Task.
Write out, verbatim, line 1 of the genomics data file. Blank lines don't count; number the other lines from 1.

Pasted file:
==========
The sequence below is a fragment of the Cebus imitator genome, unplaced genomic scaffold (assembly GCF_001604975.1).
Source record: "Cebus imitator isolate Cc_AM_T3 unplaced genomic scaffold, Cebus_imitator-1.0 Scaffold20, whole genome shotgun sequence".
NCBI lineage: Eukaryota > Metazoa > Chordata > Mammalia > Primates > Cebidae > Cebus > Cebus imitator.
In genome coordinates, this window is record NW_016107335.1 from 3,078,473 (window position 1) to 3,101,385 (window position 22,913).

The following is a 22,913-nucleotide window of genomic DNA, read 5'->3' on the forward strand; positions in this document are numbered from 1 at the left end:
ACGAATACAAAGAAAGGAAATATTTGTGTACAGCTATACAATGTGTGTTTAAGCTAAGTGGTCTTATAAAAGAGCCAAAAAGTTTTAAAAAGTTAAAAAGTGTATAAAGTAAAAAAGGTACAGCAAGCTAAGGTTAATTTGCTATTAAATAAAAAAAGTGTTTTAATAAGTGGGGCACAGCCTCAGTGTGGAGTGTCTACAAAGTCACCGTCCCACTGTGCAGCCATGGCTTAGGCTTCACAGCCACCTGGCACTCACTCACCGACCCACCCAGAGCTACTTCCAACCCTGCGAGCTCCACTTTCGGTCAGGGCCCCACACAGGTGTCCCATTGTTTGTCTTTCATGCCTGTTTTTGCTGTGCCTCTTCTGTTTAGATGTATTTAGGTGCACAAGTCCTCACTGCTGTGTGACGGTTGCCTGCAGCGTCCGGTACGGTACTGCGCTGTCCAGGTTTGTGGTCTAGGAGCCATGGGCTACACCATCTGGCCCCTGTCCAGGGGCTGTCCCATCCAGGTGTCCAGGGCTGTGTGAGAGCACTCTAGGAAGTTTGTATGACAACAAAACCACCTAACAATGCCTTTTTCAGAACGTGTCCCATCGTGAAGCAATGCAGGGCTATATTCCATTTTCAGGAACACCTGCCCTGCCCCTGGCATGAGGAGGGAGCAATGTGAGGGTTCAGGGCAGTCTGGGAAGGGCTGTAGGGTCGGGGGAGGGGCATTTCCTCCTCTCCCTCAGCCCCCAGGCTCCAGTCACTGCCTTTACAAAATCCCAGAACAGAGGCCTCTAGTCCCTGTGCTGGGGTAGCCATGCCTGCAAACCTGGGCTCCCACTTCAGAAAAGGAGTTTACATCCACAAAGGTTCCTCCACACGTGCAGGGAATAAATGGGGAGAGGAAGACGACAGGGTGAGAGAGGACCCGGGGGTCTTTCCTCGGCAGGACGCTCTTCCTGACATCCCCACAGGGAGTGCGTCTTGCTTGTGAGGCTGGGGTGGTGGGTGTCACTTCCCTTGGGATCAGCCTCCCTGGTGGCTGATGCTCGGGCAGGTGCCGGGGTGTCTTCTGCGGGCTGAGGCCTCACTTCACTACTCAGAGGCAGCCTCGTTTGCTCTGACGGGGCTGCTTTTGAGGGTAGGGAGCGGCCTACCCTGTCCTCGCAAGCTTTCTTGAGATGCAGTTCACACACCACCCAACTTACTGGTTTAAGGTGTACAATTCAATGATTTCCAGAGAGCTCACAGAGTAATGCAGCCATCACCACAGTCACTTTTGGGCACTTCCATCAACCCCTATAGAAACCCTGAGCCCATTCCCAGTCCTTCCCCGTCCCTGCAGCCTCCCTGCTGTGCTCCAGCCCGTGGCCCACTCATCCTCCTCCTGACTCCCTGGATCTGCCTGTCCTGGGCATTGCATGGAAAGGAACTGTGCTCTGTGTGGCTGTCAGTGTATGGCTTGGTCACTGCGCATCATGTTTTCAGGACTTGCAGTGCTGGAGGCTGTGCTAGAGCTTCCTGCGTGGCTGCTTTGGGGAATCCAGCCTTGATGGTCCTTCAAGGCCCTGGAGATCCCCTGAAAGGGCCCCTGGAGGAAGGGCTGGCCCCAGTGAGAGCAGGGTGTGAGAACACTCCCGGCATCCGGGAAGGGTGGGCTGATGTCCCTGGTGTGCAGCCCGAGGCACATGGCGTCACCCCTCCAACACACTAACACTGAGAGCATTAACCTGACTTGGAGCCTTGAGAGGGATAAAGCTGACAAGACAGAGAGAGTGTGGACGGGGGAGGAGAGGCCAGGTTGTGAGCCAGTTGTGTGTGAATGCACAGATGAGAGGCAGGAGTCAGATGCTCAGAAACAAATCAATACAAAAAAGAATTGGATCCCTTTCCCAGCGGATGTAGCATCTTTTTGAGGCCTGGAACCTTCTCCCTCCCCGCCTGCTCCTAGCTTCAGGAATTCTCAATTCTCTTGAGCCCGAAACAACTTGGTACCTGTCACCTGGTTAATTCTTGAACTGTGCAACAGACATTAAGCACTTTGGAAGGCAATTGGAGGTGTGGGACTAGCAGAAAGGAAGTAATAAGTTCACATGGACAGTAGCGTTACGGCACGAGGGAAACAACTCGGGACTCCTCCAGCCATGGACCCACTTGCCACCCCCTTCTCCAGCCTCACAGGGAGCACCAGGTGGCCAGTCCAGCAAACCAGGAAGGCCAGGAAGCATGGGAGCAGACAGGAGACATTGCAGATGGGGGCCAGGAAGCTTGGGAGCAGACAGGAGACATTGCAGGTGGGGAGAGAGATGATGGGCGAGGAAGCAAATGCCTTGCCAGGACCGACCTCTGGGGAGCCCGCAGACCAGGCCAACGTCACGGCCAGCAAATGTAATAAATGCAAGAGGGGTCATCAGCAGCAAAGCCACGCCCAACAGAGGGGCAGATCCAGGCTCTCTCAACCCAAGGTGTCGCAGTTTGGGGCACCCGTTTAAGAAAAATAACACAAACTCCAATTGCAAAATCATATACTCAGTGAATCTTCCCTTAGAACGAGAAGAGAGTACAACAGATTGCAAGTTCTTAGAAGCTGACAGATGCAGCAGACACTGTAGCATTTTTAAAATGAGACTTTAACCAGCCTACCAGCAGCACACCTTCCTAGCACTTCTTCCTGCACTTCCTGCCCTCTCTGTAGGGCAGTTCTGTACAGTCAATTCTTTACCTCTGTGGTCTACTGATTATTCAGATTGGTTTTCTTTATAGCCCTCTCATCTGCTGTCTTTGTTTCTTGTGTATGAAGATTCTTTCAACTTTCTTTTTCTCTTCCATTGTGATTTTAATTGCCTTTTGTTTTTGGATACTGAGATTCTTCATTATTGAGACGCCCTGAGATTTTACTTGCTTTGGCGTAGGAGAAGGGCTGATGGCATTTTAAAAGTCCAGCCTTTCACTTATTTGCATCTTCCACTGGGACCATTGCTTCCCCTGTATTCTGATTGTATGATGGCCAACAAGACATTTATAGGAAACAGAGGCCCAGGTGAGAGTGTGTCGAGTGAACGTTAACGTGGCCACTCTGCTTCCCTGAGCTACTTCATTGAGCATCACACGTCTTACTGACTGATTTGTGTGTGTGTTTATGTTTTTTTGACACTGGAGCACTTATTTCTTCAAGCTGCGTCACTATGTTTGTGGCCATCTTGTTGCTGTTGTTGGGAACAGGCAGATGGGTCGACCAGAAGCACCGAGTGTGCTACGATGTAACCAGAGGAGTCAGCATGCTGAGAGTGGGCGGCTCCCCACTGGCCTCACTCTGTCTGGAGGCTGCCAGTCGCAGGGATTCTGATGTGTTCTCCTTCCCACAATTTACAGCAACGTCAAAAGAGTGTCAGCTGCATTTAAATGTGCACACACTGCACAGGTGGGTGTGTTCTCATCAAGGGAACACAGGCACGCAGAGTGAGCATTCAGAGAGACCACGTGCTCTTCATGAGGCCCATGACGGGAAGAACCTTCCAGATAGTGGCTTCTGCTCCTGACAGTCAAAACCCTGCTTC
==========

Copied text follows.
The sequence below is a fragment of the Cebus imitator genome, unplaced genomic scaffold (assembly GCF_001604975.1).